Top 5 Social Media Mistakes That Can Kill Your Brand
Long gone are the days when social media were the most underrated element of the marketing funnel. Even old-fashioned B2B companies now acknowledge the value of their presence on Facebook & Co.
The fact that everyone is online and social, however, doesn’t mean that brands have a better understanding of what makes a successful social strategy. Many still get it wrong, committing brand social media mistakes that might kill their company.
The reason behind the increasing interest in social networks is they have a huge potential for businesses looking to improve inbound marketing and increase their reach, traffic and leads. What started as a battle of likes, shares, retweets and pins (with undefined ROI measuring) has quickly evolved into a customer experience matter.
Actual figures even go beyond the wildest expectations analysts had just five years ago. According to Gartner, “global revenue from social media – composed of advertising, games and subscription revenue – will reach 29 billion dollars by 2015 up from 7 billion in 2010, increasing fourfold in five years.”
While brand reputation, engagement and customer delight still make the primary reason why top managers decide to bring their company online, social media are quickly evolving into something more complex than just entertainment. They can help you fix bad customer experience, being now integral part of your customer journey.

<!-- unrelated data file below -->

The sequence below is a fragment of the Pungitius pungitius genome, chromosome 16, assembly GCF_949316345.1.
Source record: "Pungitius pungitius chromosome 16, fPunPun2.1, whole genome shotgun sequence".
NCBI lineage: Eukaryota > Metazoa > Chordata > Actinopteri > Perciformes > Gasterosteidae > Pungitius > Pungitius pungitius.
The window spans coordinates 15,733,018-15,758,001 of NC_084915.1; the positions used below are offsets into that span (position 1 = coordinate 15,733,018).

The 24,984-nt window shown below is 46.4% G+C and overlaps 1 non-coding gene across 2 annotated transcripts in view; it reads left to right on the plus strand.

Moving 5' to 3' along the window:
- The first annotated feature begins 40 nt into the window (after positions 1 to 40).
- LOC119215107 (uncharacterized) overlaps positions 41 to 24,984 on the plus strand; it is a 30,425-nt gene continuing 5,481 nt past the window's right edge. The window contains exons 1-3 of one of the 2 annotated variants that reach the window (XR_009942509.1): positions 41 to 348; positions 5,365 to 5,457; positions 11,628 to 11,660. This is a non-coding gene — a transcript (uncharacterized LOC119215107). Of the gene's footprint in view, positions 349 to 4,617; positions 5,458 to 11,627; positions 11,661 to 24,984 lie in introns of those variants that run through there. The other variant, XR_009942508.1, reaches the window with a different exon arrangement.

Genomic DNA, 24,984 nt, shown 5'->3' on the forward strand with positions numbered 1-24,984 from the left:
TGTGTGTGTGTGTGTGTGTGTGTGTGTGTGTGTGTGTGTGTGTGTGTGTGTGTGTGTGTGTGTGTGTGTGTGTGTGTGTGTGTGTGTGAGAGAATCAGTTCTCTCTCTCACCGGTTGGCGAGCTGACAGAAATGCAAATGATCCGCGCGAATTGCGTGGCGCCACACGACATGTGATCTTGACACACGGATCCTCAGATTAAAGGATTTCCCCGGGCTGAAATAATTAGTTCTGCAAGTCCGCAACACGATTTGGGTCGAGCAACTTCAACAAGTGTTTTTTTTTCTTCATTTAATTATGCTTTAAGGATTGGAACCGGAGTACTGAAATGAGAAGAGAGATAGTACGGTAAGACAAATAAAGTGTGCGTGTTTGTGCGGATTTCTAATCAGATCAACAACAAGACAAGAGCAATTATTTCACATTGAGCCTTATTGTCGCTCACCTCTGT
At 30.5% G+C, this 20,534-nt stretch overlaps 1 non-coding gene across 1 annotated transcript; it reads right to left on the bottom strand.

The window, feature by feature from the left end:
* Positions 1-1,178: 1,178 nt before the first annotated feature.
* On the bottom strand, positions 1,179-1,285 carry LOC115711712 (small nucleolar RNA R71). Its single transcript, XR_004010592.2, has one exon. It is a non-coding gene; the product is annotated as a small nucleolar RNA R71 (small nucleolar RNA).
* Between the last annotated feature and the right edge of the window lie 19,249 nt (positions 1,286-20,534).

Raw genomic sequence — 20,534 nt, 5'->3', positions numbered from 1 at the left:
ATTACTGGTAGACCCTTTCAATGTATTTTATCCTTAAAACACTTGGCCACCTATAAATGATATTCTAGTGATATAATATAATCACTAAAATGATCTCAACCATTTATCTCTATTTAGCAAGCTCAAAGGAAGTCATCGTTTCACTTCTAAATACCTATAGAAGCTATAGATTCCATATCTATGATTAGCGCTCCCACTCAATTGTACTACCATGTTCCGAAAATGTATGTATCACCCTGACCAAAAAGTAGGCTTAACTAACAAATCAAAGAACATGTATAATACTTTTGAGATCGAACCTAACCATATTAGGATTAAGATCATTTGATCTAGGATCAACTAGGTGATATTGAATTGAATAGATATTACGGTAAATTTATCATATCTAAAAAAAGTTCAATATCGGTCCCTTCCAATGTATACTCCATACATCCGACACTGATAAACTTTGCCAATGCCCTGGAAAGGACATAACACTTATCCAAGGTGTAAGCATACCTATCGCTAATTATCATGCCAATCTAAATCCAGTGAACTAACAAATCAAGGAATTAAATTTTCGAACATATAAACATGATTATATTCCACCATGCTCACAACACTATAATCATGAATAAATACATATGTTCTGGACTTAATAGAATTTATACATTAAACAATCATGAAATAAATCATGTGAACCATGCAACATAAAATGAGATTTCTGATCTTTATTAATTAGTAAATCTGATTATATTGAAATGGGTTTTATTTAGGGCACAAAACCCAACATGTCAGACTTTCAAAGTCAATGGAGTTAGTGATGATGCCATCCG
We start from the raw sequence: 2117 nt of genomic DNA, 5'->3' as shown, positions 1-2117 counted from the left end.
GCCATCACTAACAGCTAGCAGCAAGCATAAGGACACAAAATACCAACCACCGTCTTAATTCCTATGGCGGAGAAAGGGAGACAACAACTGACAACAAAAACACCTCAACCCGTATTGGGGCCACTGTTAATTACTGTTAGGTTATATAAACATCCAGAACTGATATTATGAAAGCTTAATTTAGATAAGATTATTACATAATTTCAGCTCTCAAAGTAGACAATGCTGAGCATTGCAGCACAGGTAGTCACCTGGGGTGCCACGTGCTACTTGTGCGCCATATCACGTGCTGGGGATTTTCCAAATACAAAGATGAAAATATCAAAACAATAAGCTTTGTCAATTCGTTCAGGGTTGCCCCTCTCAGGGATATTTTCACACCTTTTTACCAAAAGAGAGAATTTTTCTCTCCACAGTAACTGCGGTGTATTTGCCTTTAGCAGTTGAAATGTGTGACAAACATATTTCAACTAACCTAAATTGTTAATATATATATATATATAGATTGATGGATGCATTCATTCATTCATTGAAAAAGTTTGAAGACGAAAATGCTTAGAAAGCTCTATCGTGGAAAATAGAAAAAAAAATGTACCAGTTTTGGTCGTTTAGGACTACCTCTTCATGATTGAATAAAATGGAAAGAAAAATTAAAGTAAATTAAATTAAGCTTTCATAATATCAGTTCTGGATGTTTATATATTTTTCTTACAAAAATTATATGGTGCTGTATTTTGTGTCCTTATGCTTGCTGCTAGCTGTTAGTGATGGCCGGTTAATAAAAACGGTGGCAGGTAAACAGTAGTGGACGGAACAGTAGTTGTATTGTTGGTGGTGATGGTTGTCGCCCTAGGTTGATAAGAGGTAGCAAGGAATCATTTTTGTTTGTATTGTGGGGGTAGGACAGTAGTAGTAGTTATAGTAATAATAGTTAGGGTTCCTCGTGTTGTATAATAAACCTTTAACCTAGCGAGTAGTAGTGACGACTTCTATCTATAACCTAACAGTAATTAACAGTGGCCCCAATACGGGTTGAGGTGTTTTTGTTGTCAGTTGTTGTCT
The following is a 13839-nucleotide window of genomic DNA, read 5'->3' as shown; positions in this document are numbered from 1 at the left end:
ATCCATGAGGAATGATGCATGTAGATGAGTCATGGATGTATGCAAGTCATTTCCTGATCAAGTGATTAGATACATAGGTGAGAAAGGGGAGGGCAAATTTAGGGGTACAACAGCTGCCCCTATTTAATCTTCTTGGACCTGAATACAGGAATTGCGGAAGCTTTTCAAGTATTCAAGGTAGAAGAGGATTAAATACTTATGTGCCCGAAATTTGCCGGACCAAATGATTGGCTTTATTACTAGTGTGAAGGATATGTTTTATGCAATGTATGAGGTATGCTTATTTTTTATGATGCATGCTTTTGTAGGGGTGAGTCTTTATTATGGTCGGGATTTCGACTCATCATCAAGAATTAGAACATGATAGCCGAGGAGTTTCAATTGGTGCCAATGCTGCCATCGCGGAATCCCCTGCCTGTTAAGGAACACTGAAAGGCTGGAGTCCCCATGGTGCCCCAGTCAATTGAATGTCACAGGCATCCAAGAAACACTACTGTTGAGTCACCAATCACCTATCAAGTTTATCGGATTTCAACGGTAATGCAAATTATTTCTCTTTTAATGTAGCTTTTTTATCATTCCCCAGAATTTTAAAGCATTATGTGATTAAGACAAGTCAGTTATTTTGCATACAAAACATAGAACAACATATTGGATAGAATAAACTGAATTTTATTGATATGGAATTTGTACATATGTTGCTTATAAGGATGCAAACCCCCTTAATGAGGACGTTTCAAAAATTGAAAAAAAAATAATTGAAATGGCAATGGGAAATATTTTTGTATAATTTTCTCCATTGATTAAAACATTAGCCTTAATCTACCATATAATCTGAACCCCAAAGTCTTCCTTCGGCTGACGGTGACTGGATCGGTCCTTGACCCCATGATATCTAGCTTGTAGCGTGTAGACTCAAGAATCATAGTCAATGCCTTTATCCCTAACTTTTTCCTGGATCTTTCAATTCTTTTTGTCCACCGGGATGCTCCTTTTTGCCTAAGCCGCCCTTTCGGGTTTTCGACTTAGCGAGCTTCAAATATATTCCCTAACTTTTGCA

Social commerce is just the latest – and inevitable – trend in digital marketing. It’s no secret that all major social networks are working on implementing buy buttons: Facebook, Twitter, Instagram, Pinterest, they all aim at increasing advertising shares and making users buy without leaving the site (or the app).
Retail industry advised: social media may still only drive a small share of total online sales, but their impact is already impossible to ignore. There is not other online channel driving bigger increases in retail traffic (+200% in the first quarter of 2015, according to a new report by Business Insider).
More than desktop computers and laptop, the smartphone has become the perfect habitat for social media to display full potential. On figures, together with games, social communities are the most downloaded and profitable mobile apps. Even traditional e-commerce firms are changing skin to resemble the idea of ‘network’.
In the digital era, social networks and mobile technology go hand in hand towards a (not-so-future) customer experience where clients will instinctively buy what they want, whenever they want, simply by tapping on a product included in the social news flow.
With this in mind, it’s no wonder that social media spending is projected to grow steadily in the next years. In their State of Marketing 2015 report, Salesforce stated that:
- 70% of marketers plan to boost social media ad spend;
- 70% of marketers plan to increase budgets on organic social media marketing;
- 66% of the marketers confirm that social media is now core to their business, with a dedicated team in place.
It is of utmost importance that your brand and products are always available, across all touch points of the journey map, whenever people take action in the decisive micro moments of mobile purchase decision.
Sales, engagement, loyalty: you should never ignore the power of social networks. You can only disregard Facebook & Co. at your own risk. Why social media are so important in the Age of the Customer? Here are just few benefits of a well-designed social presence: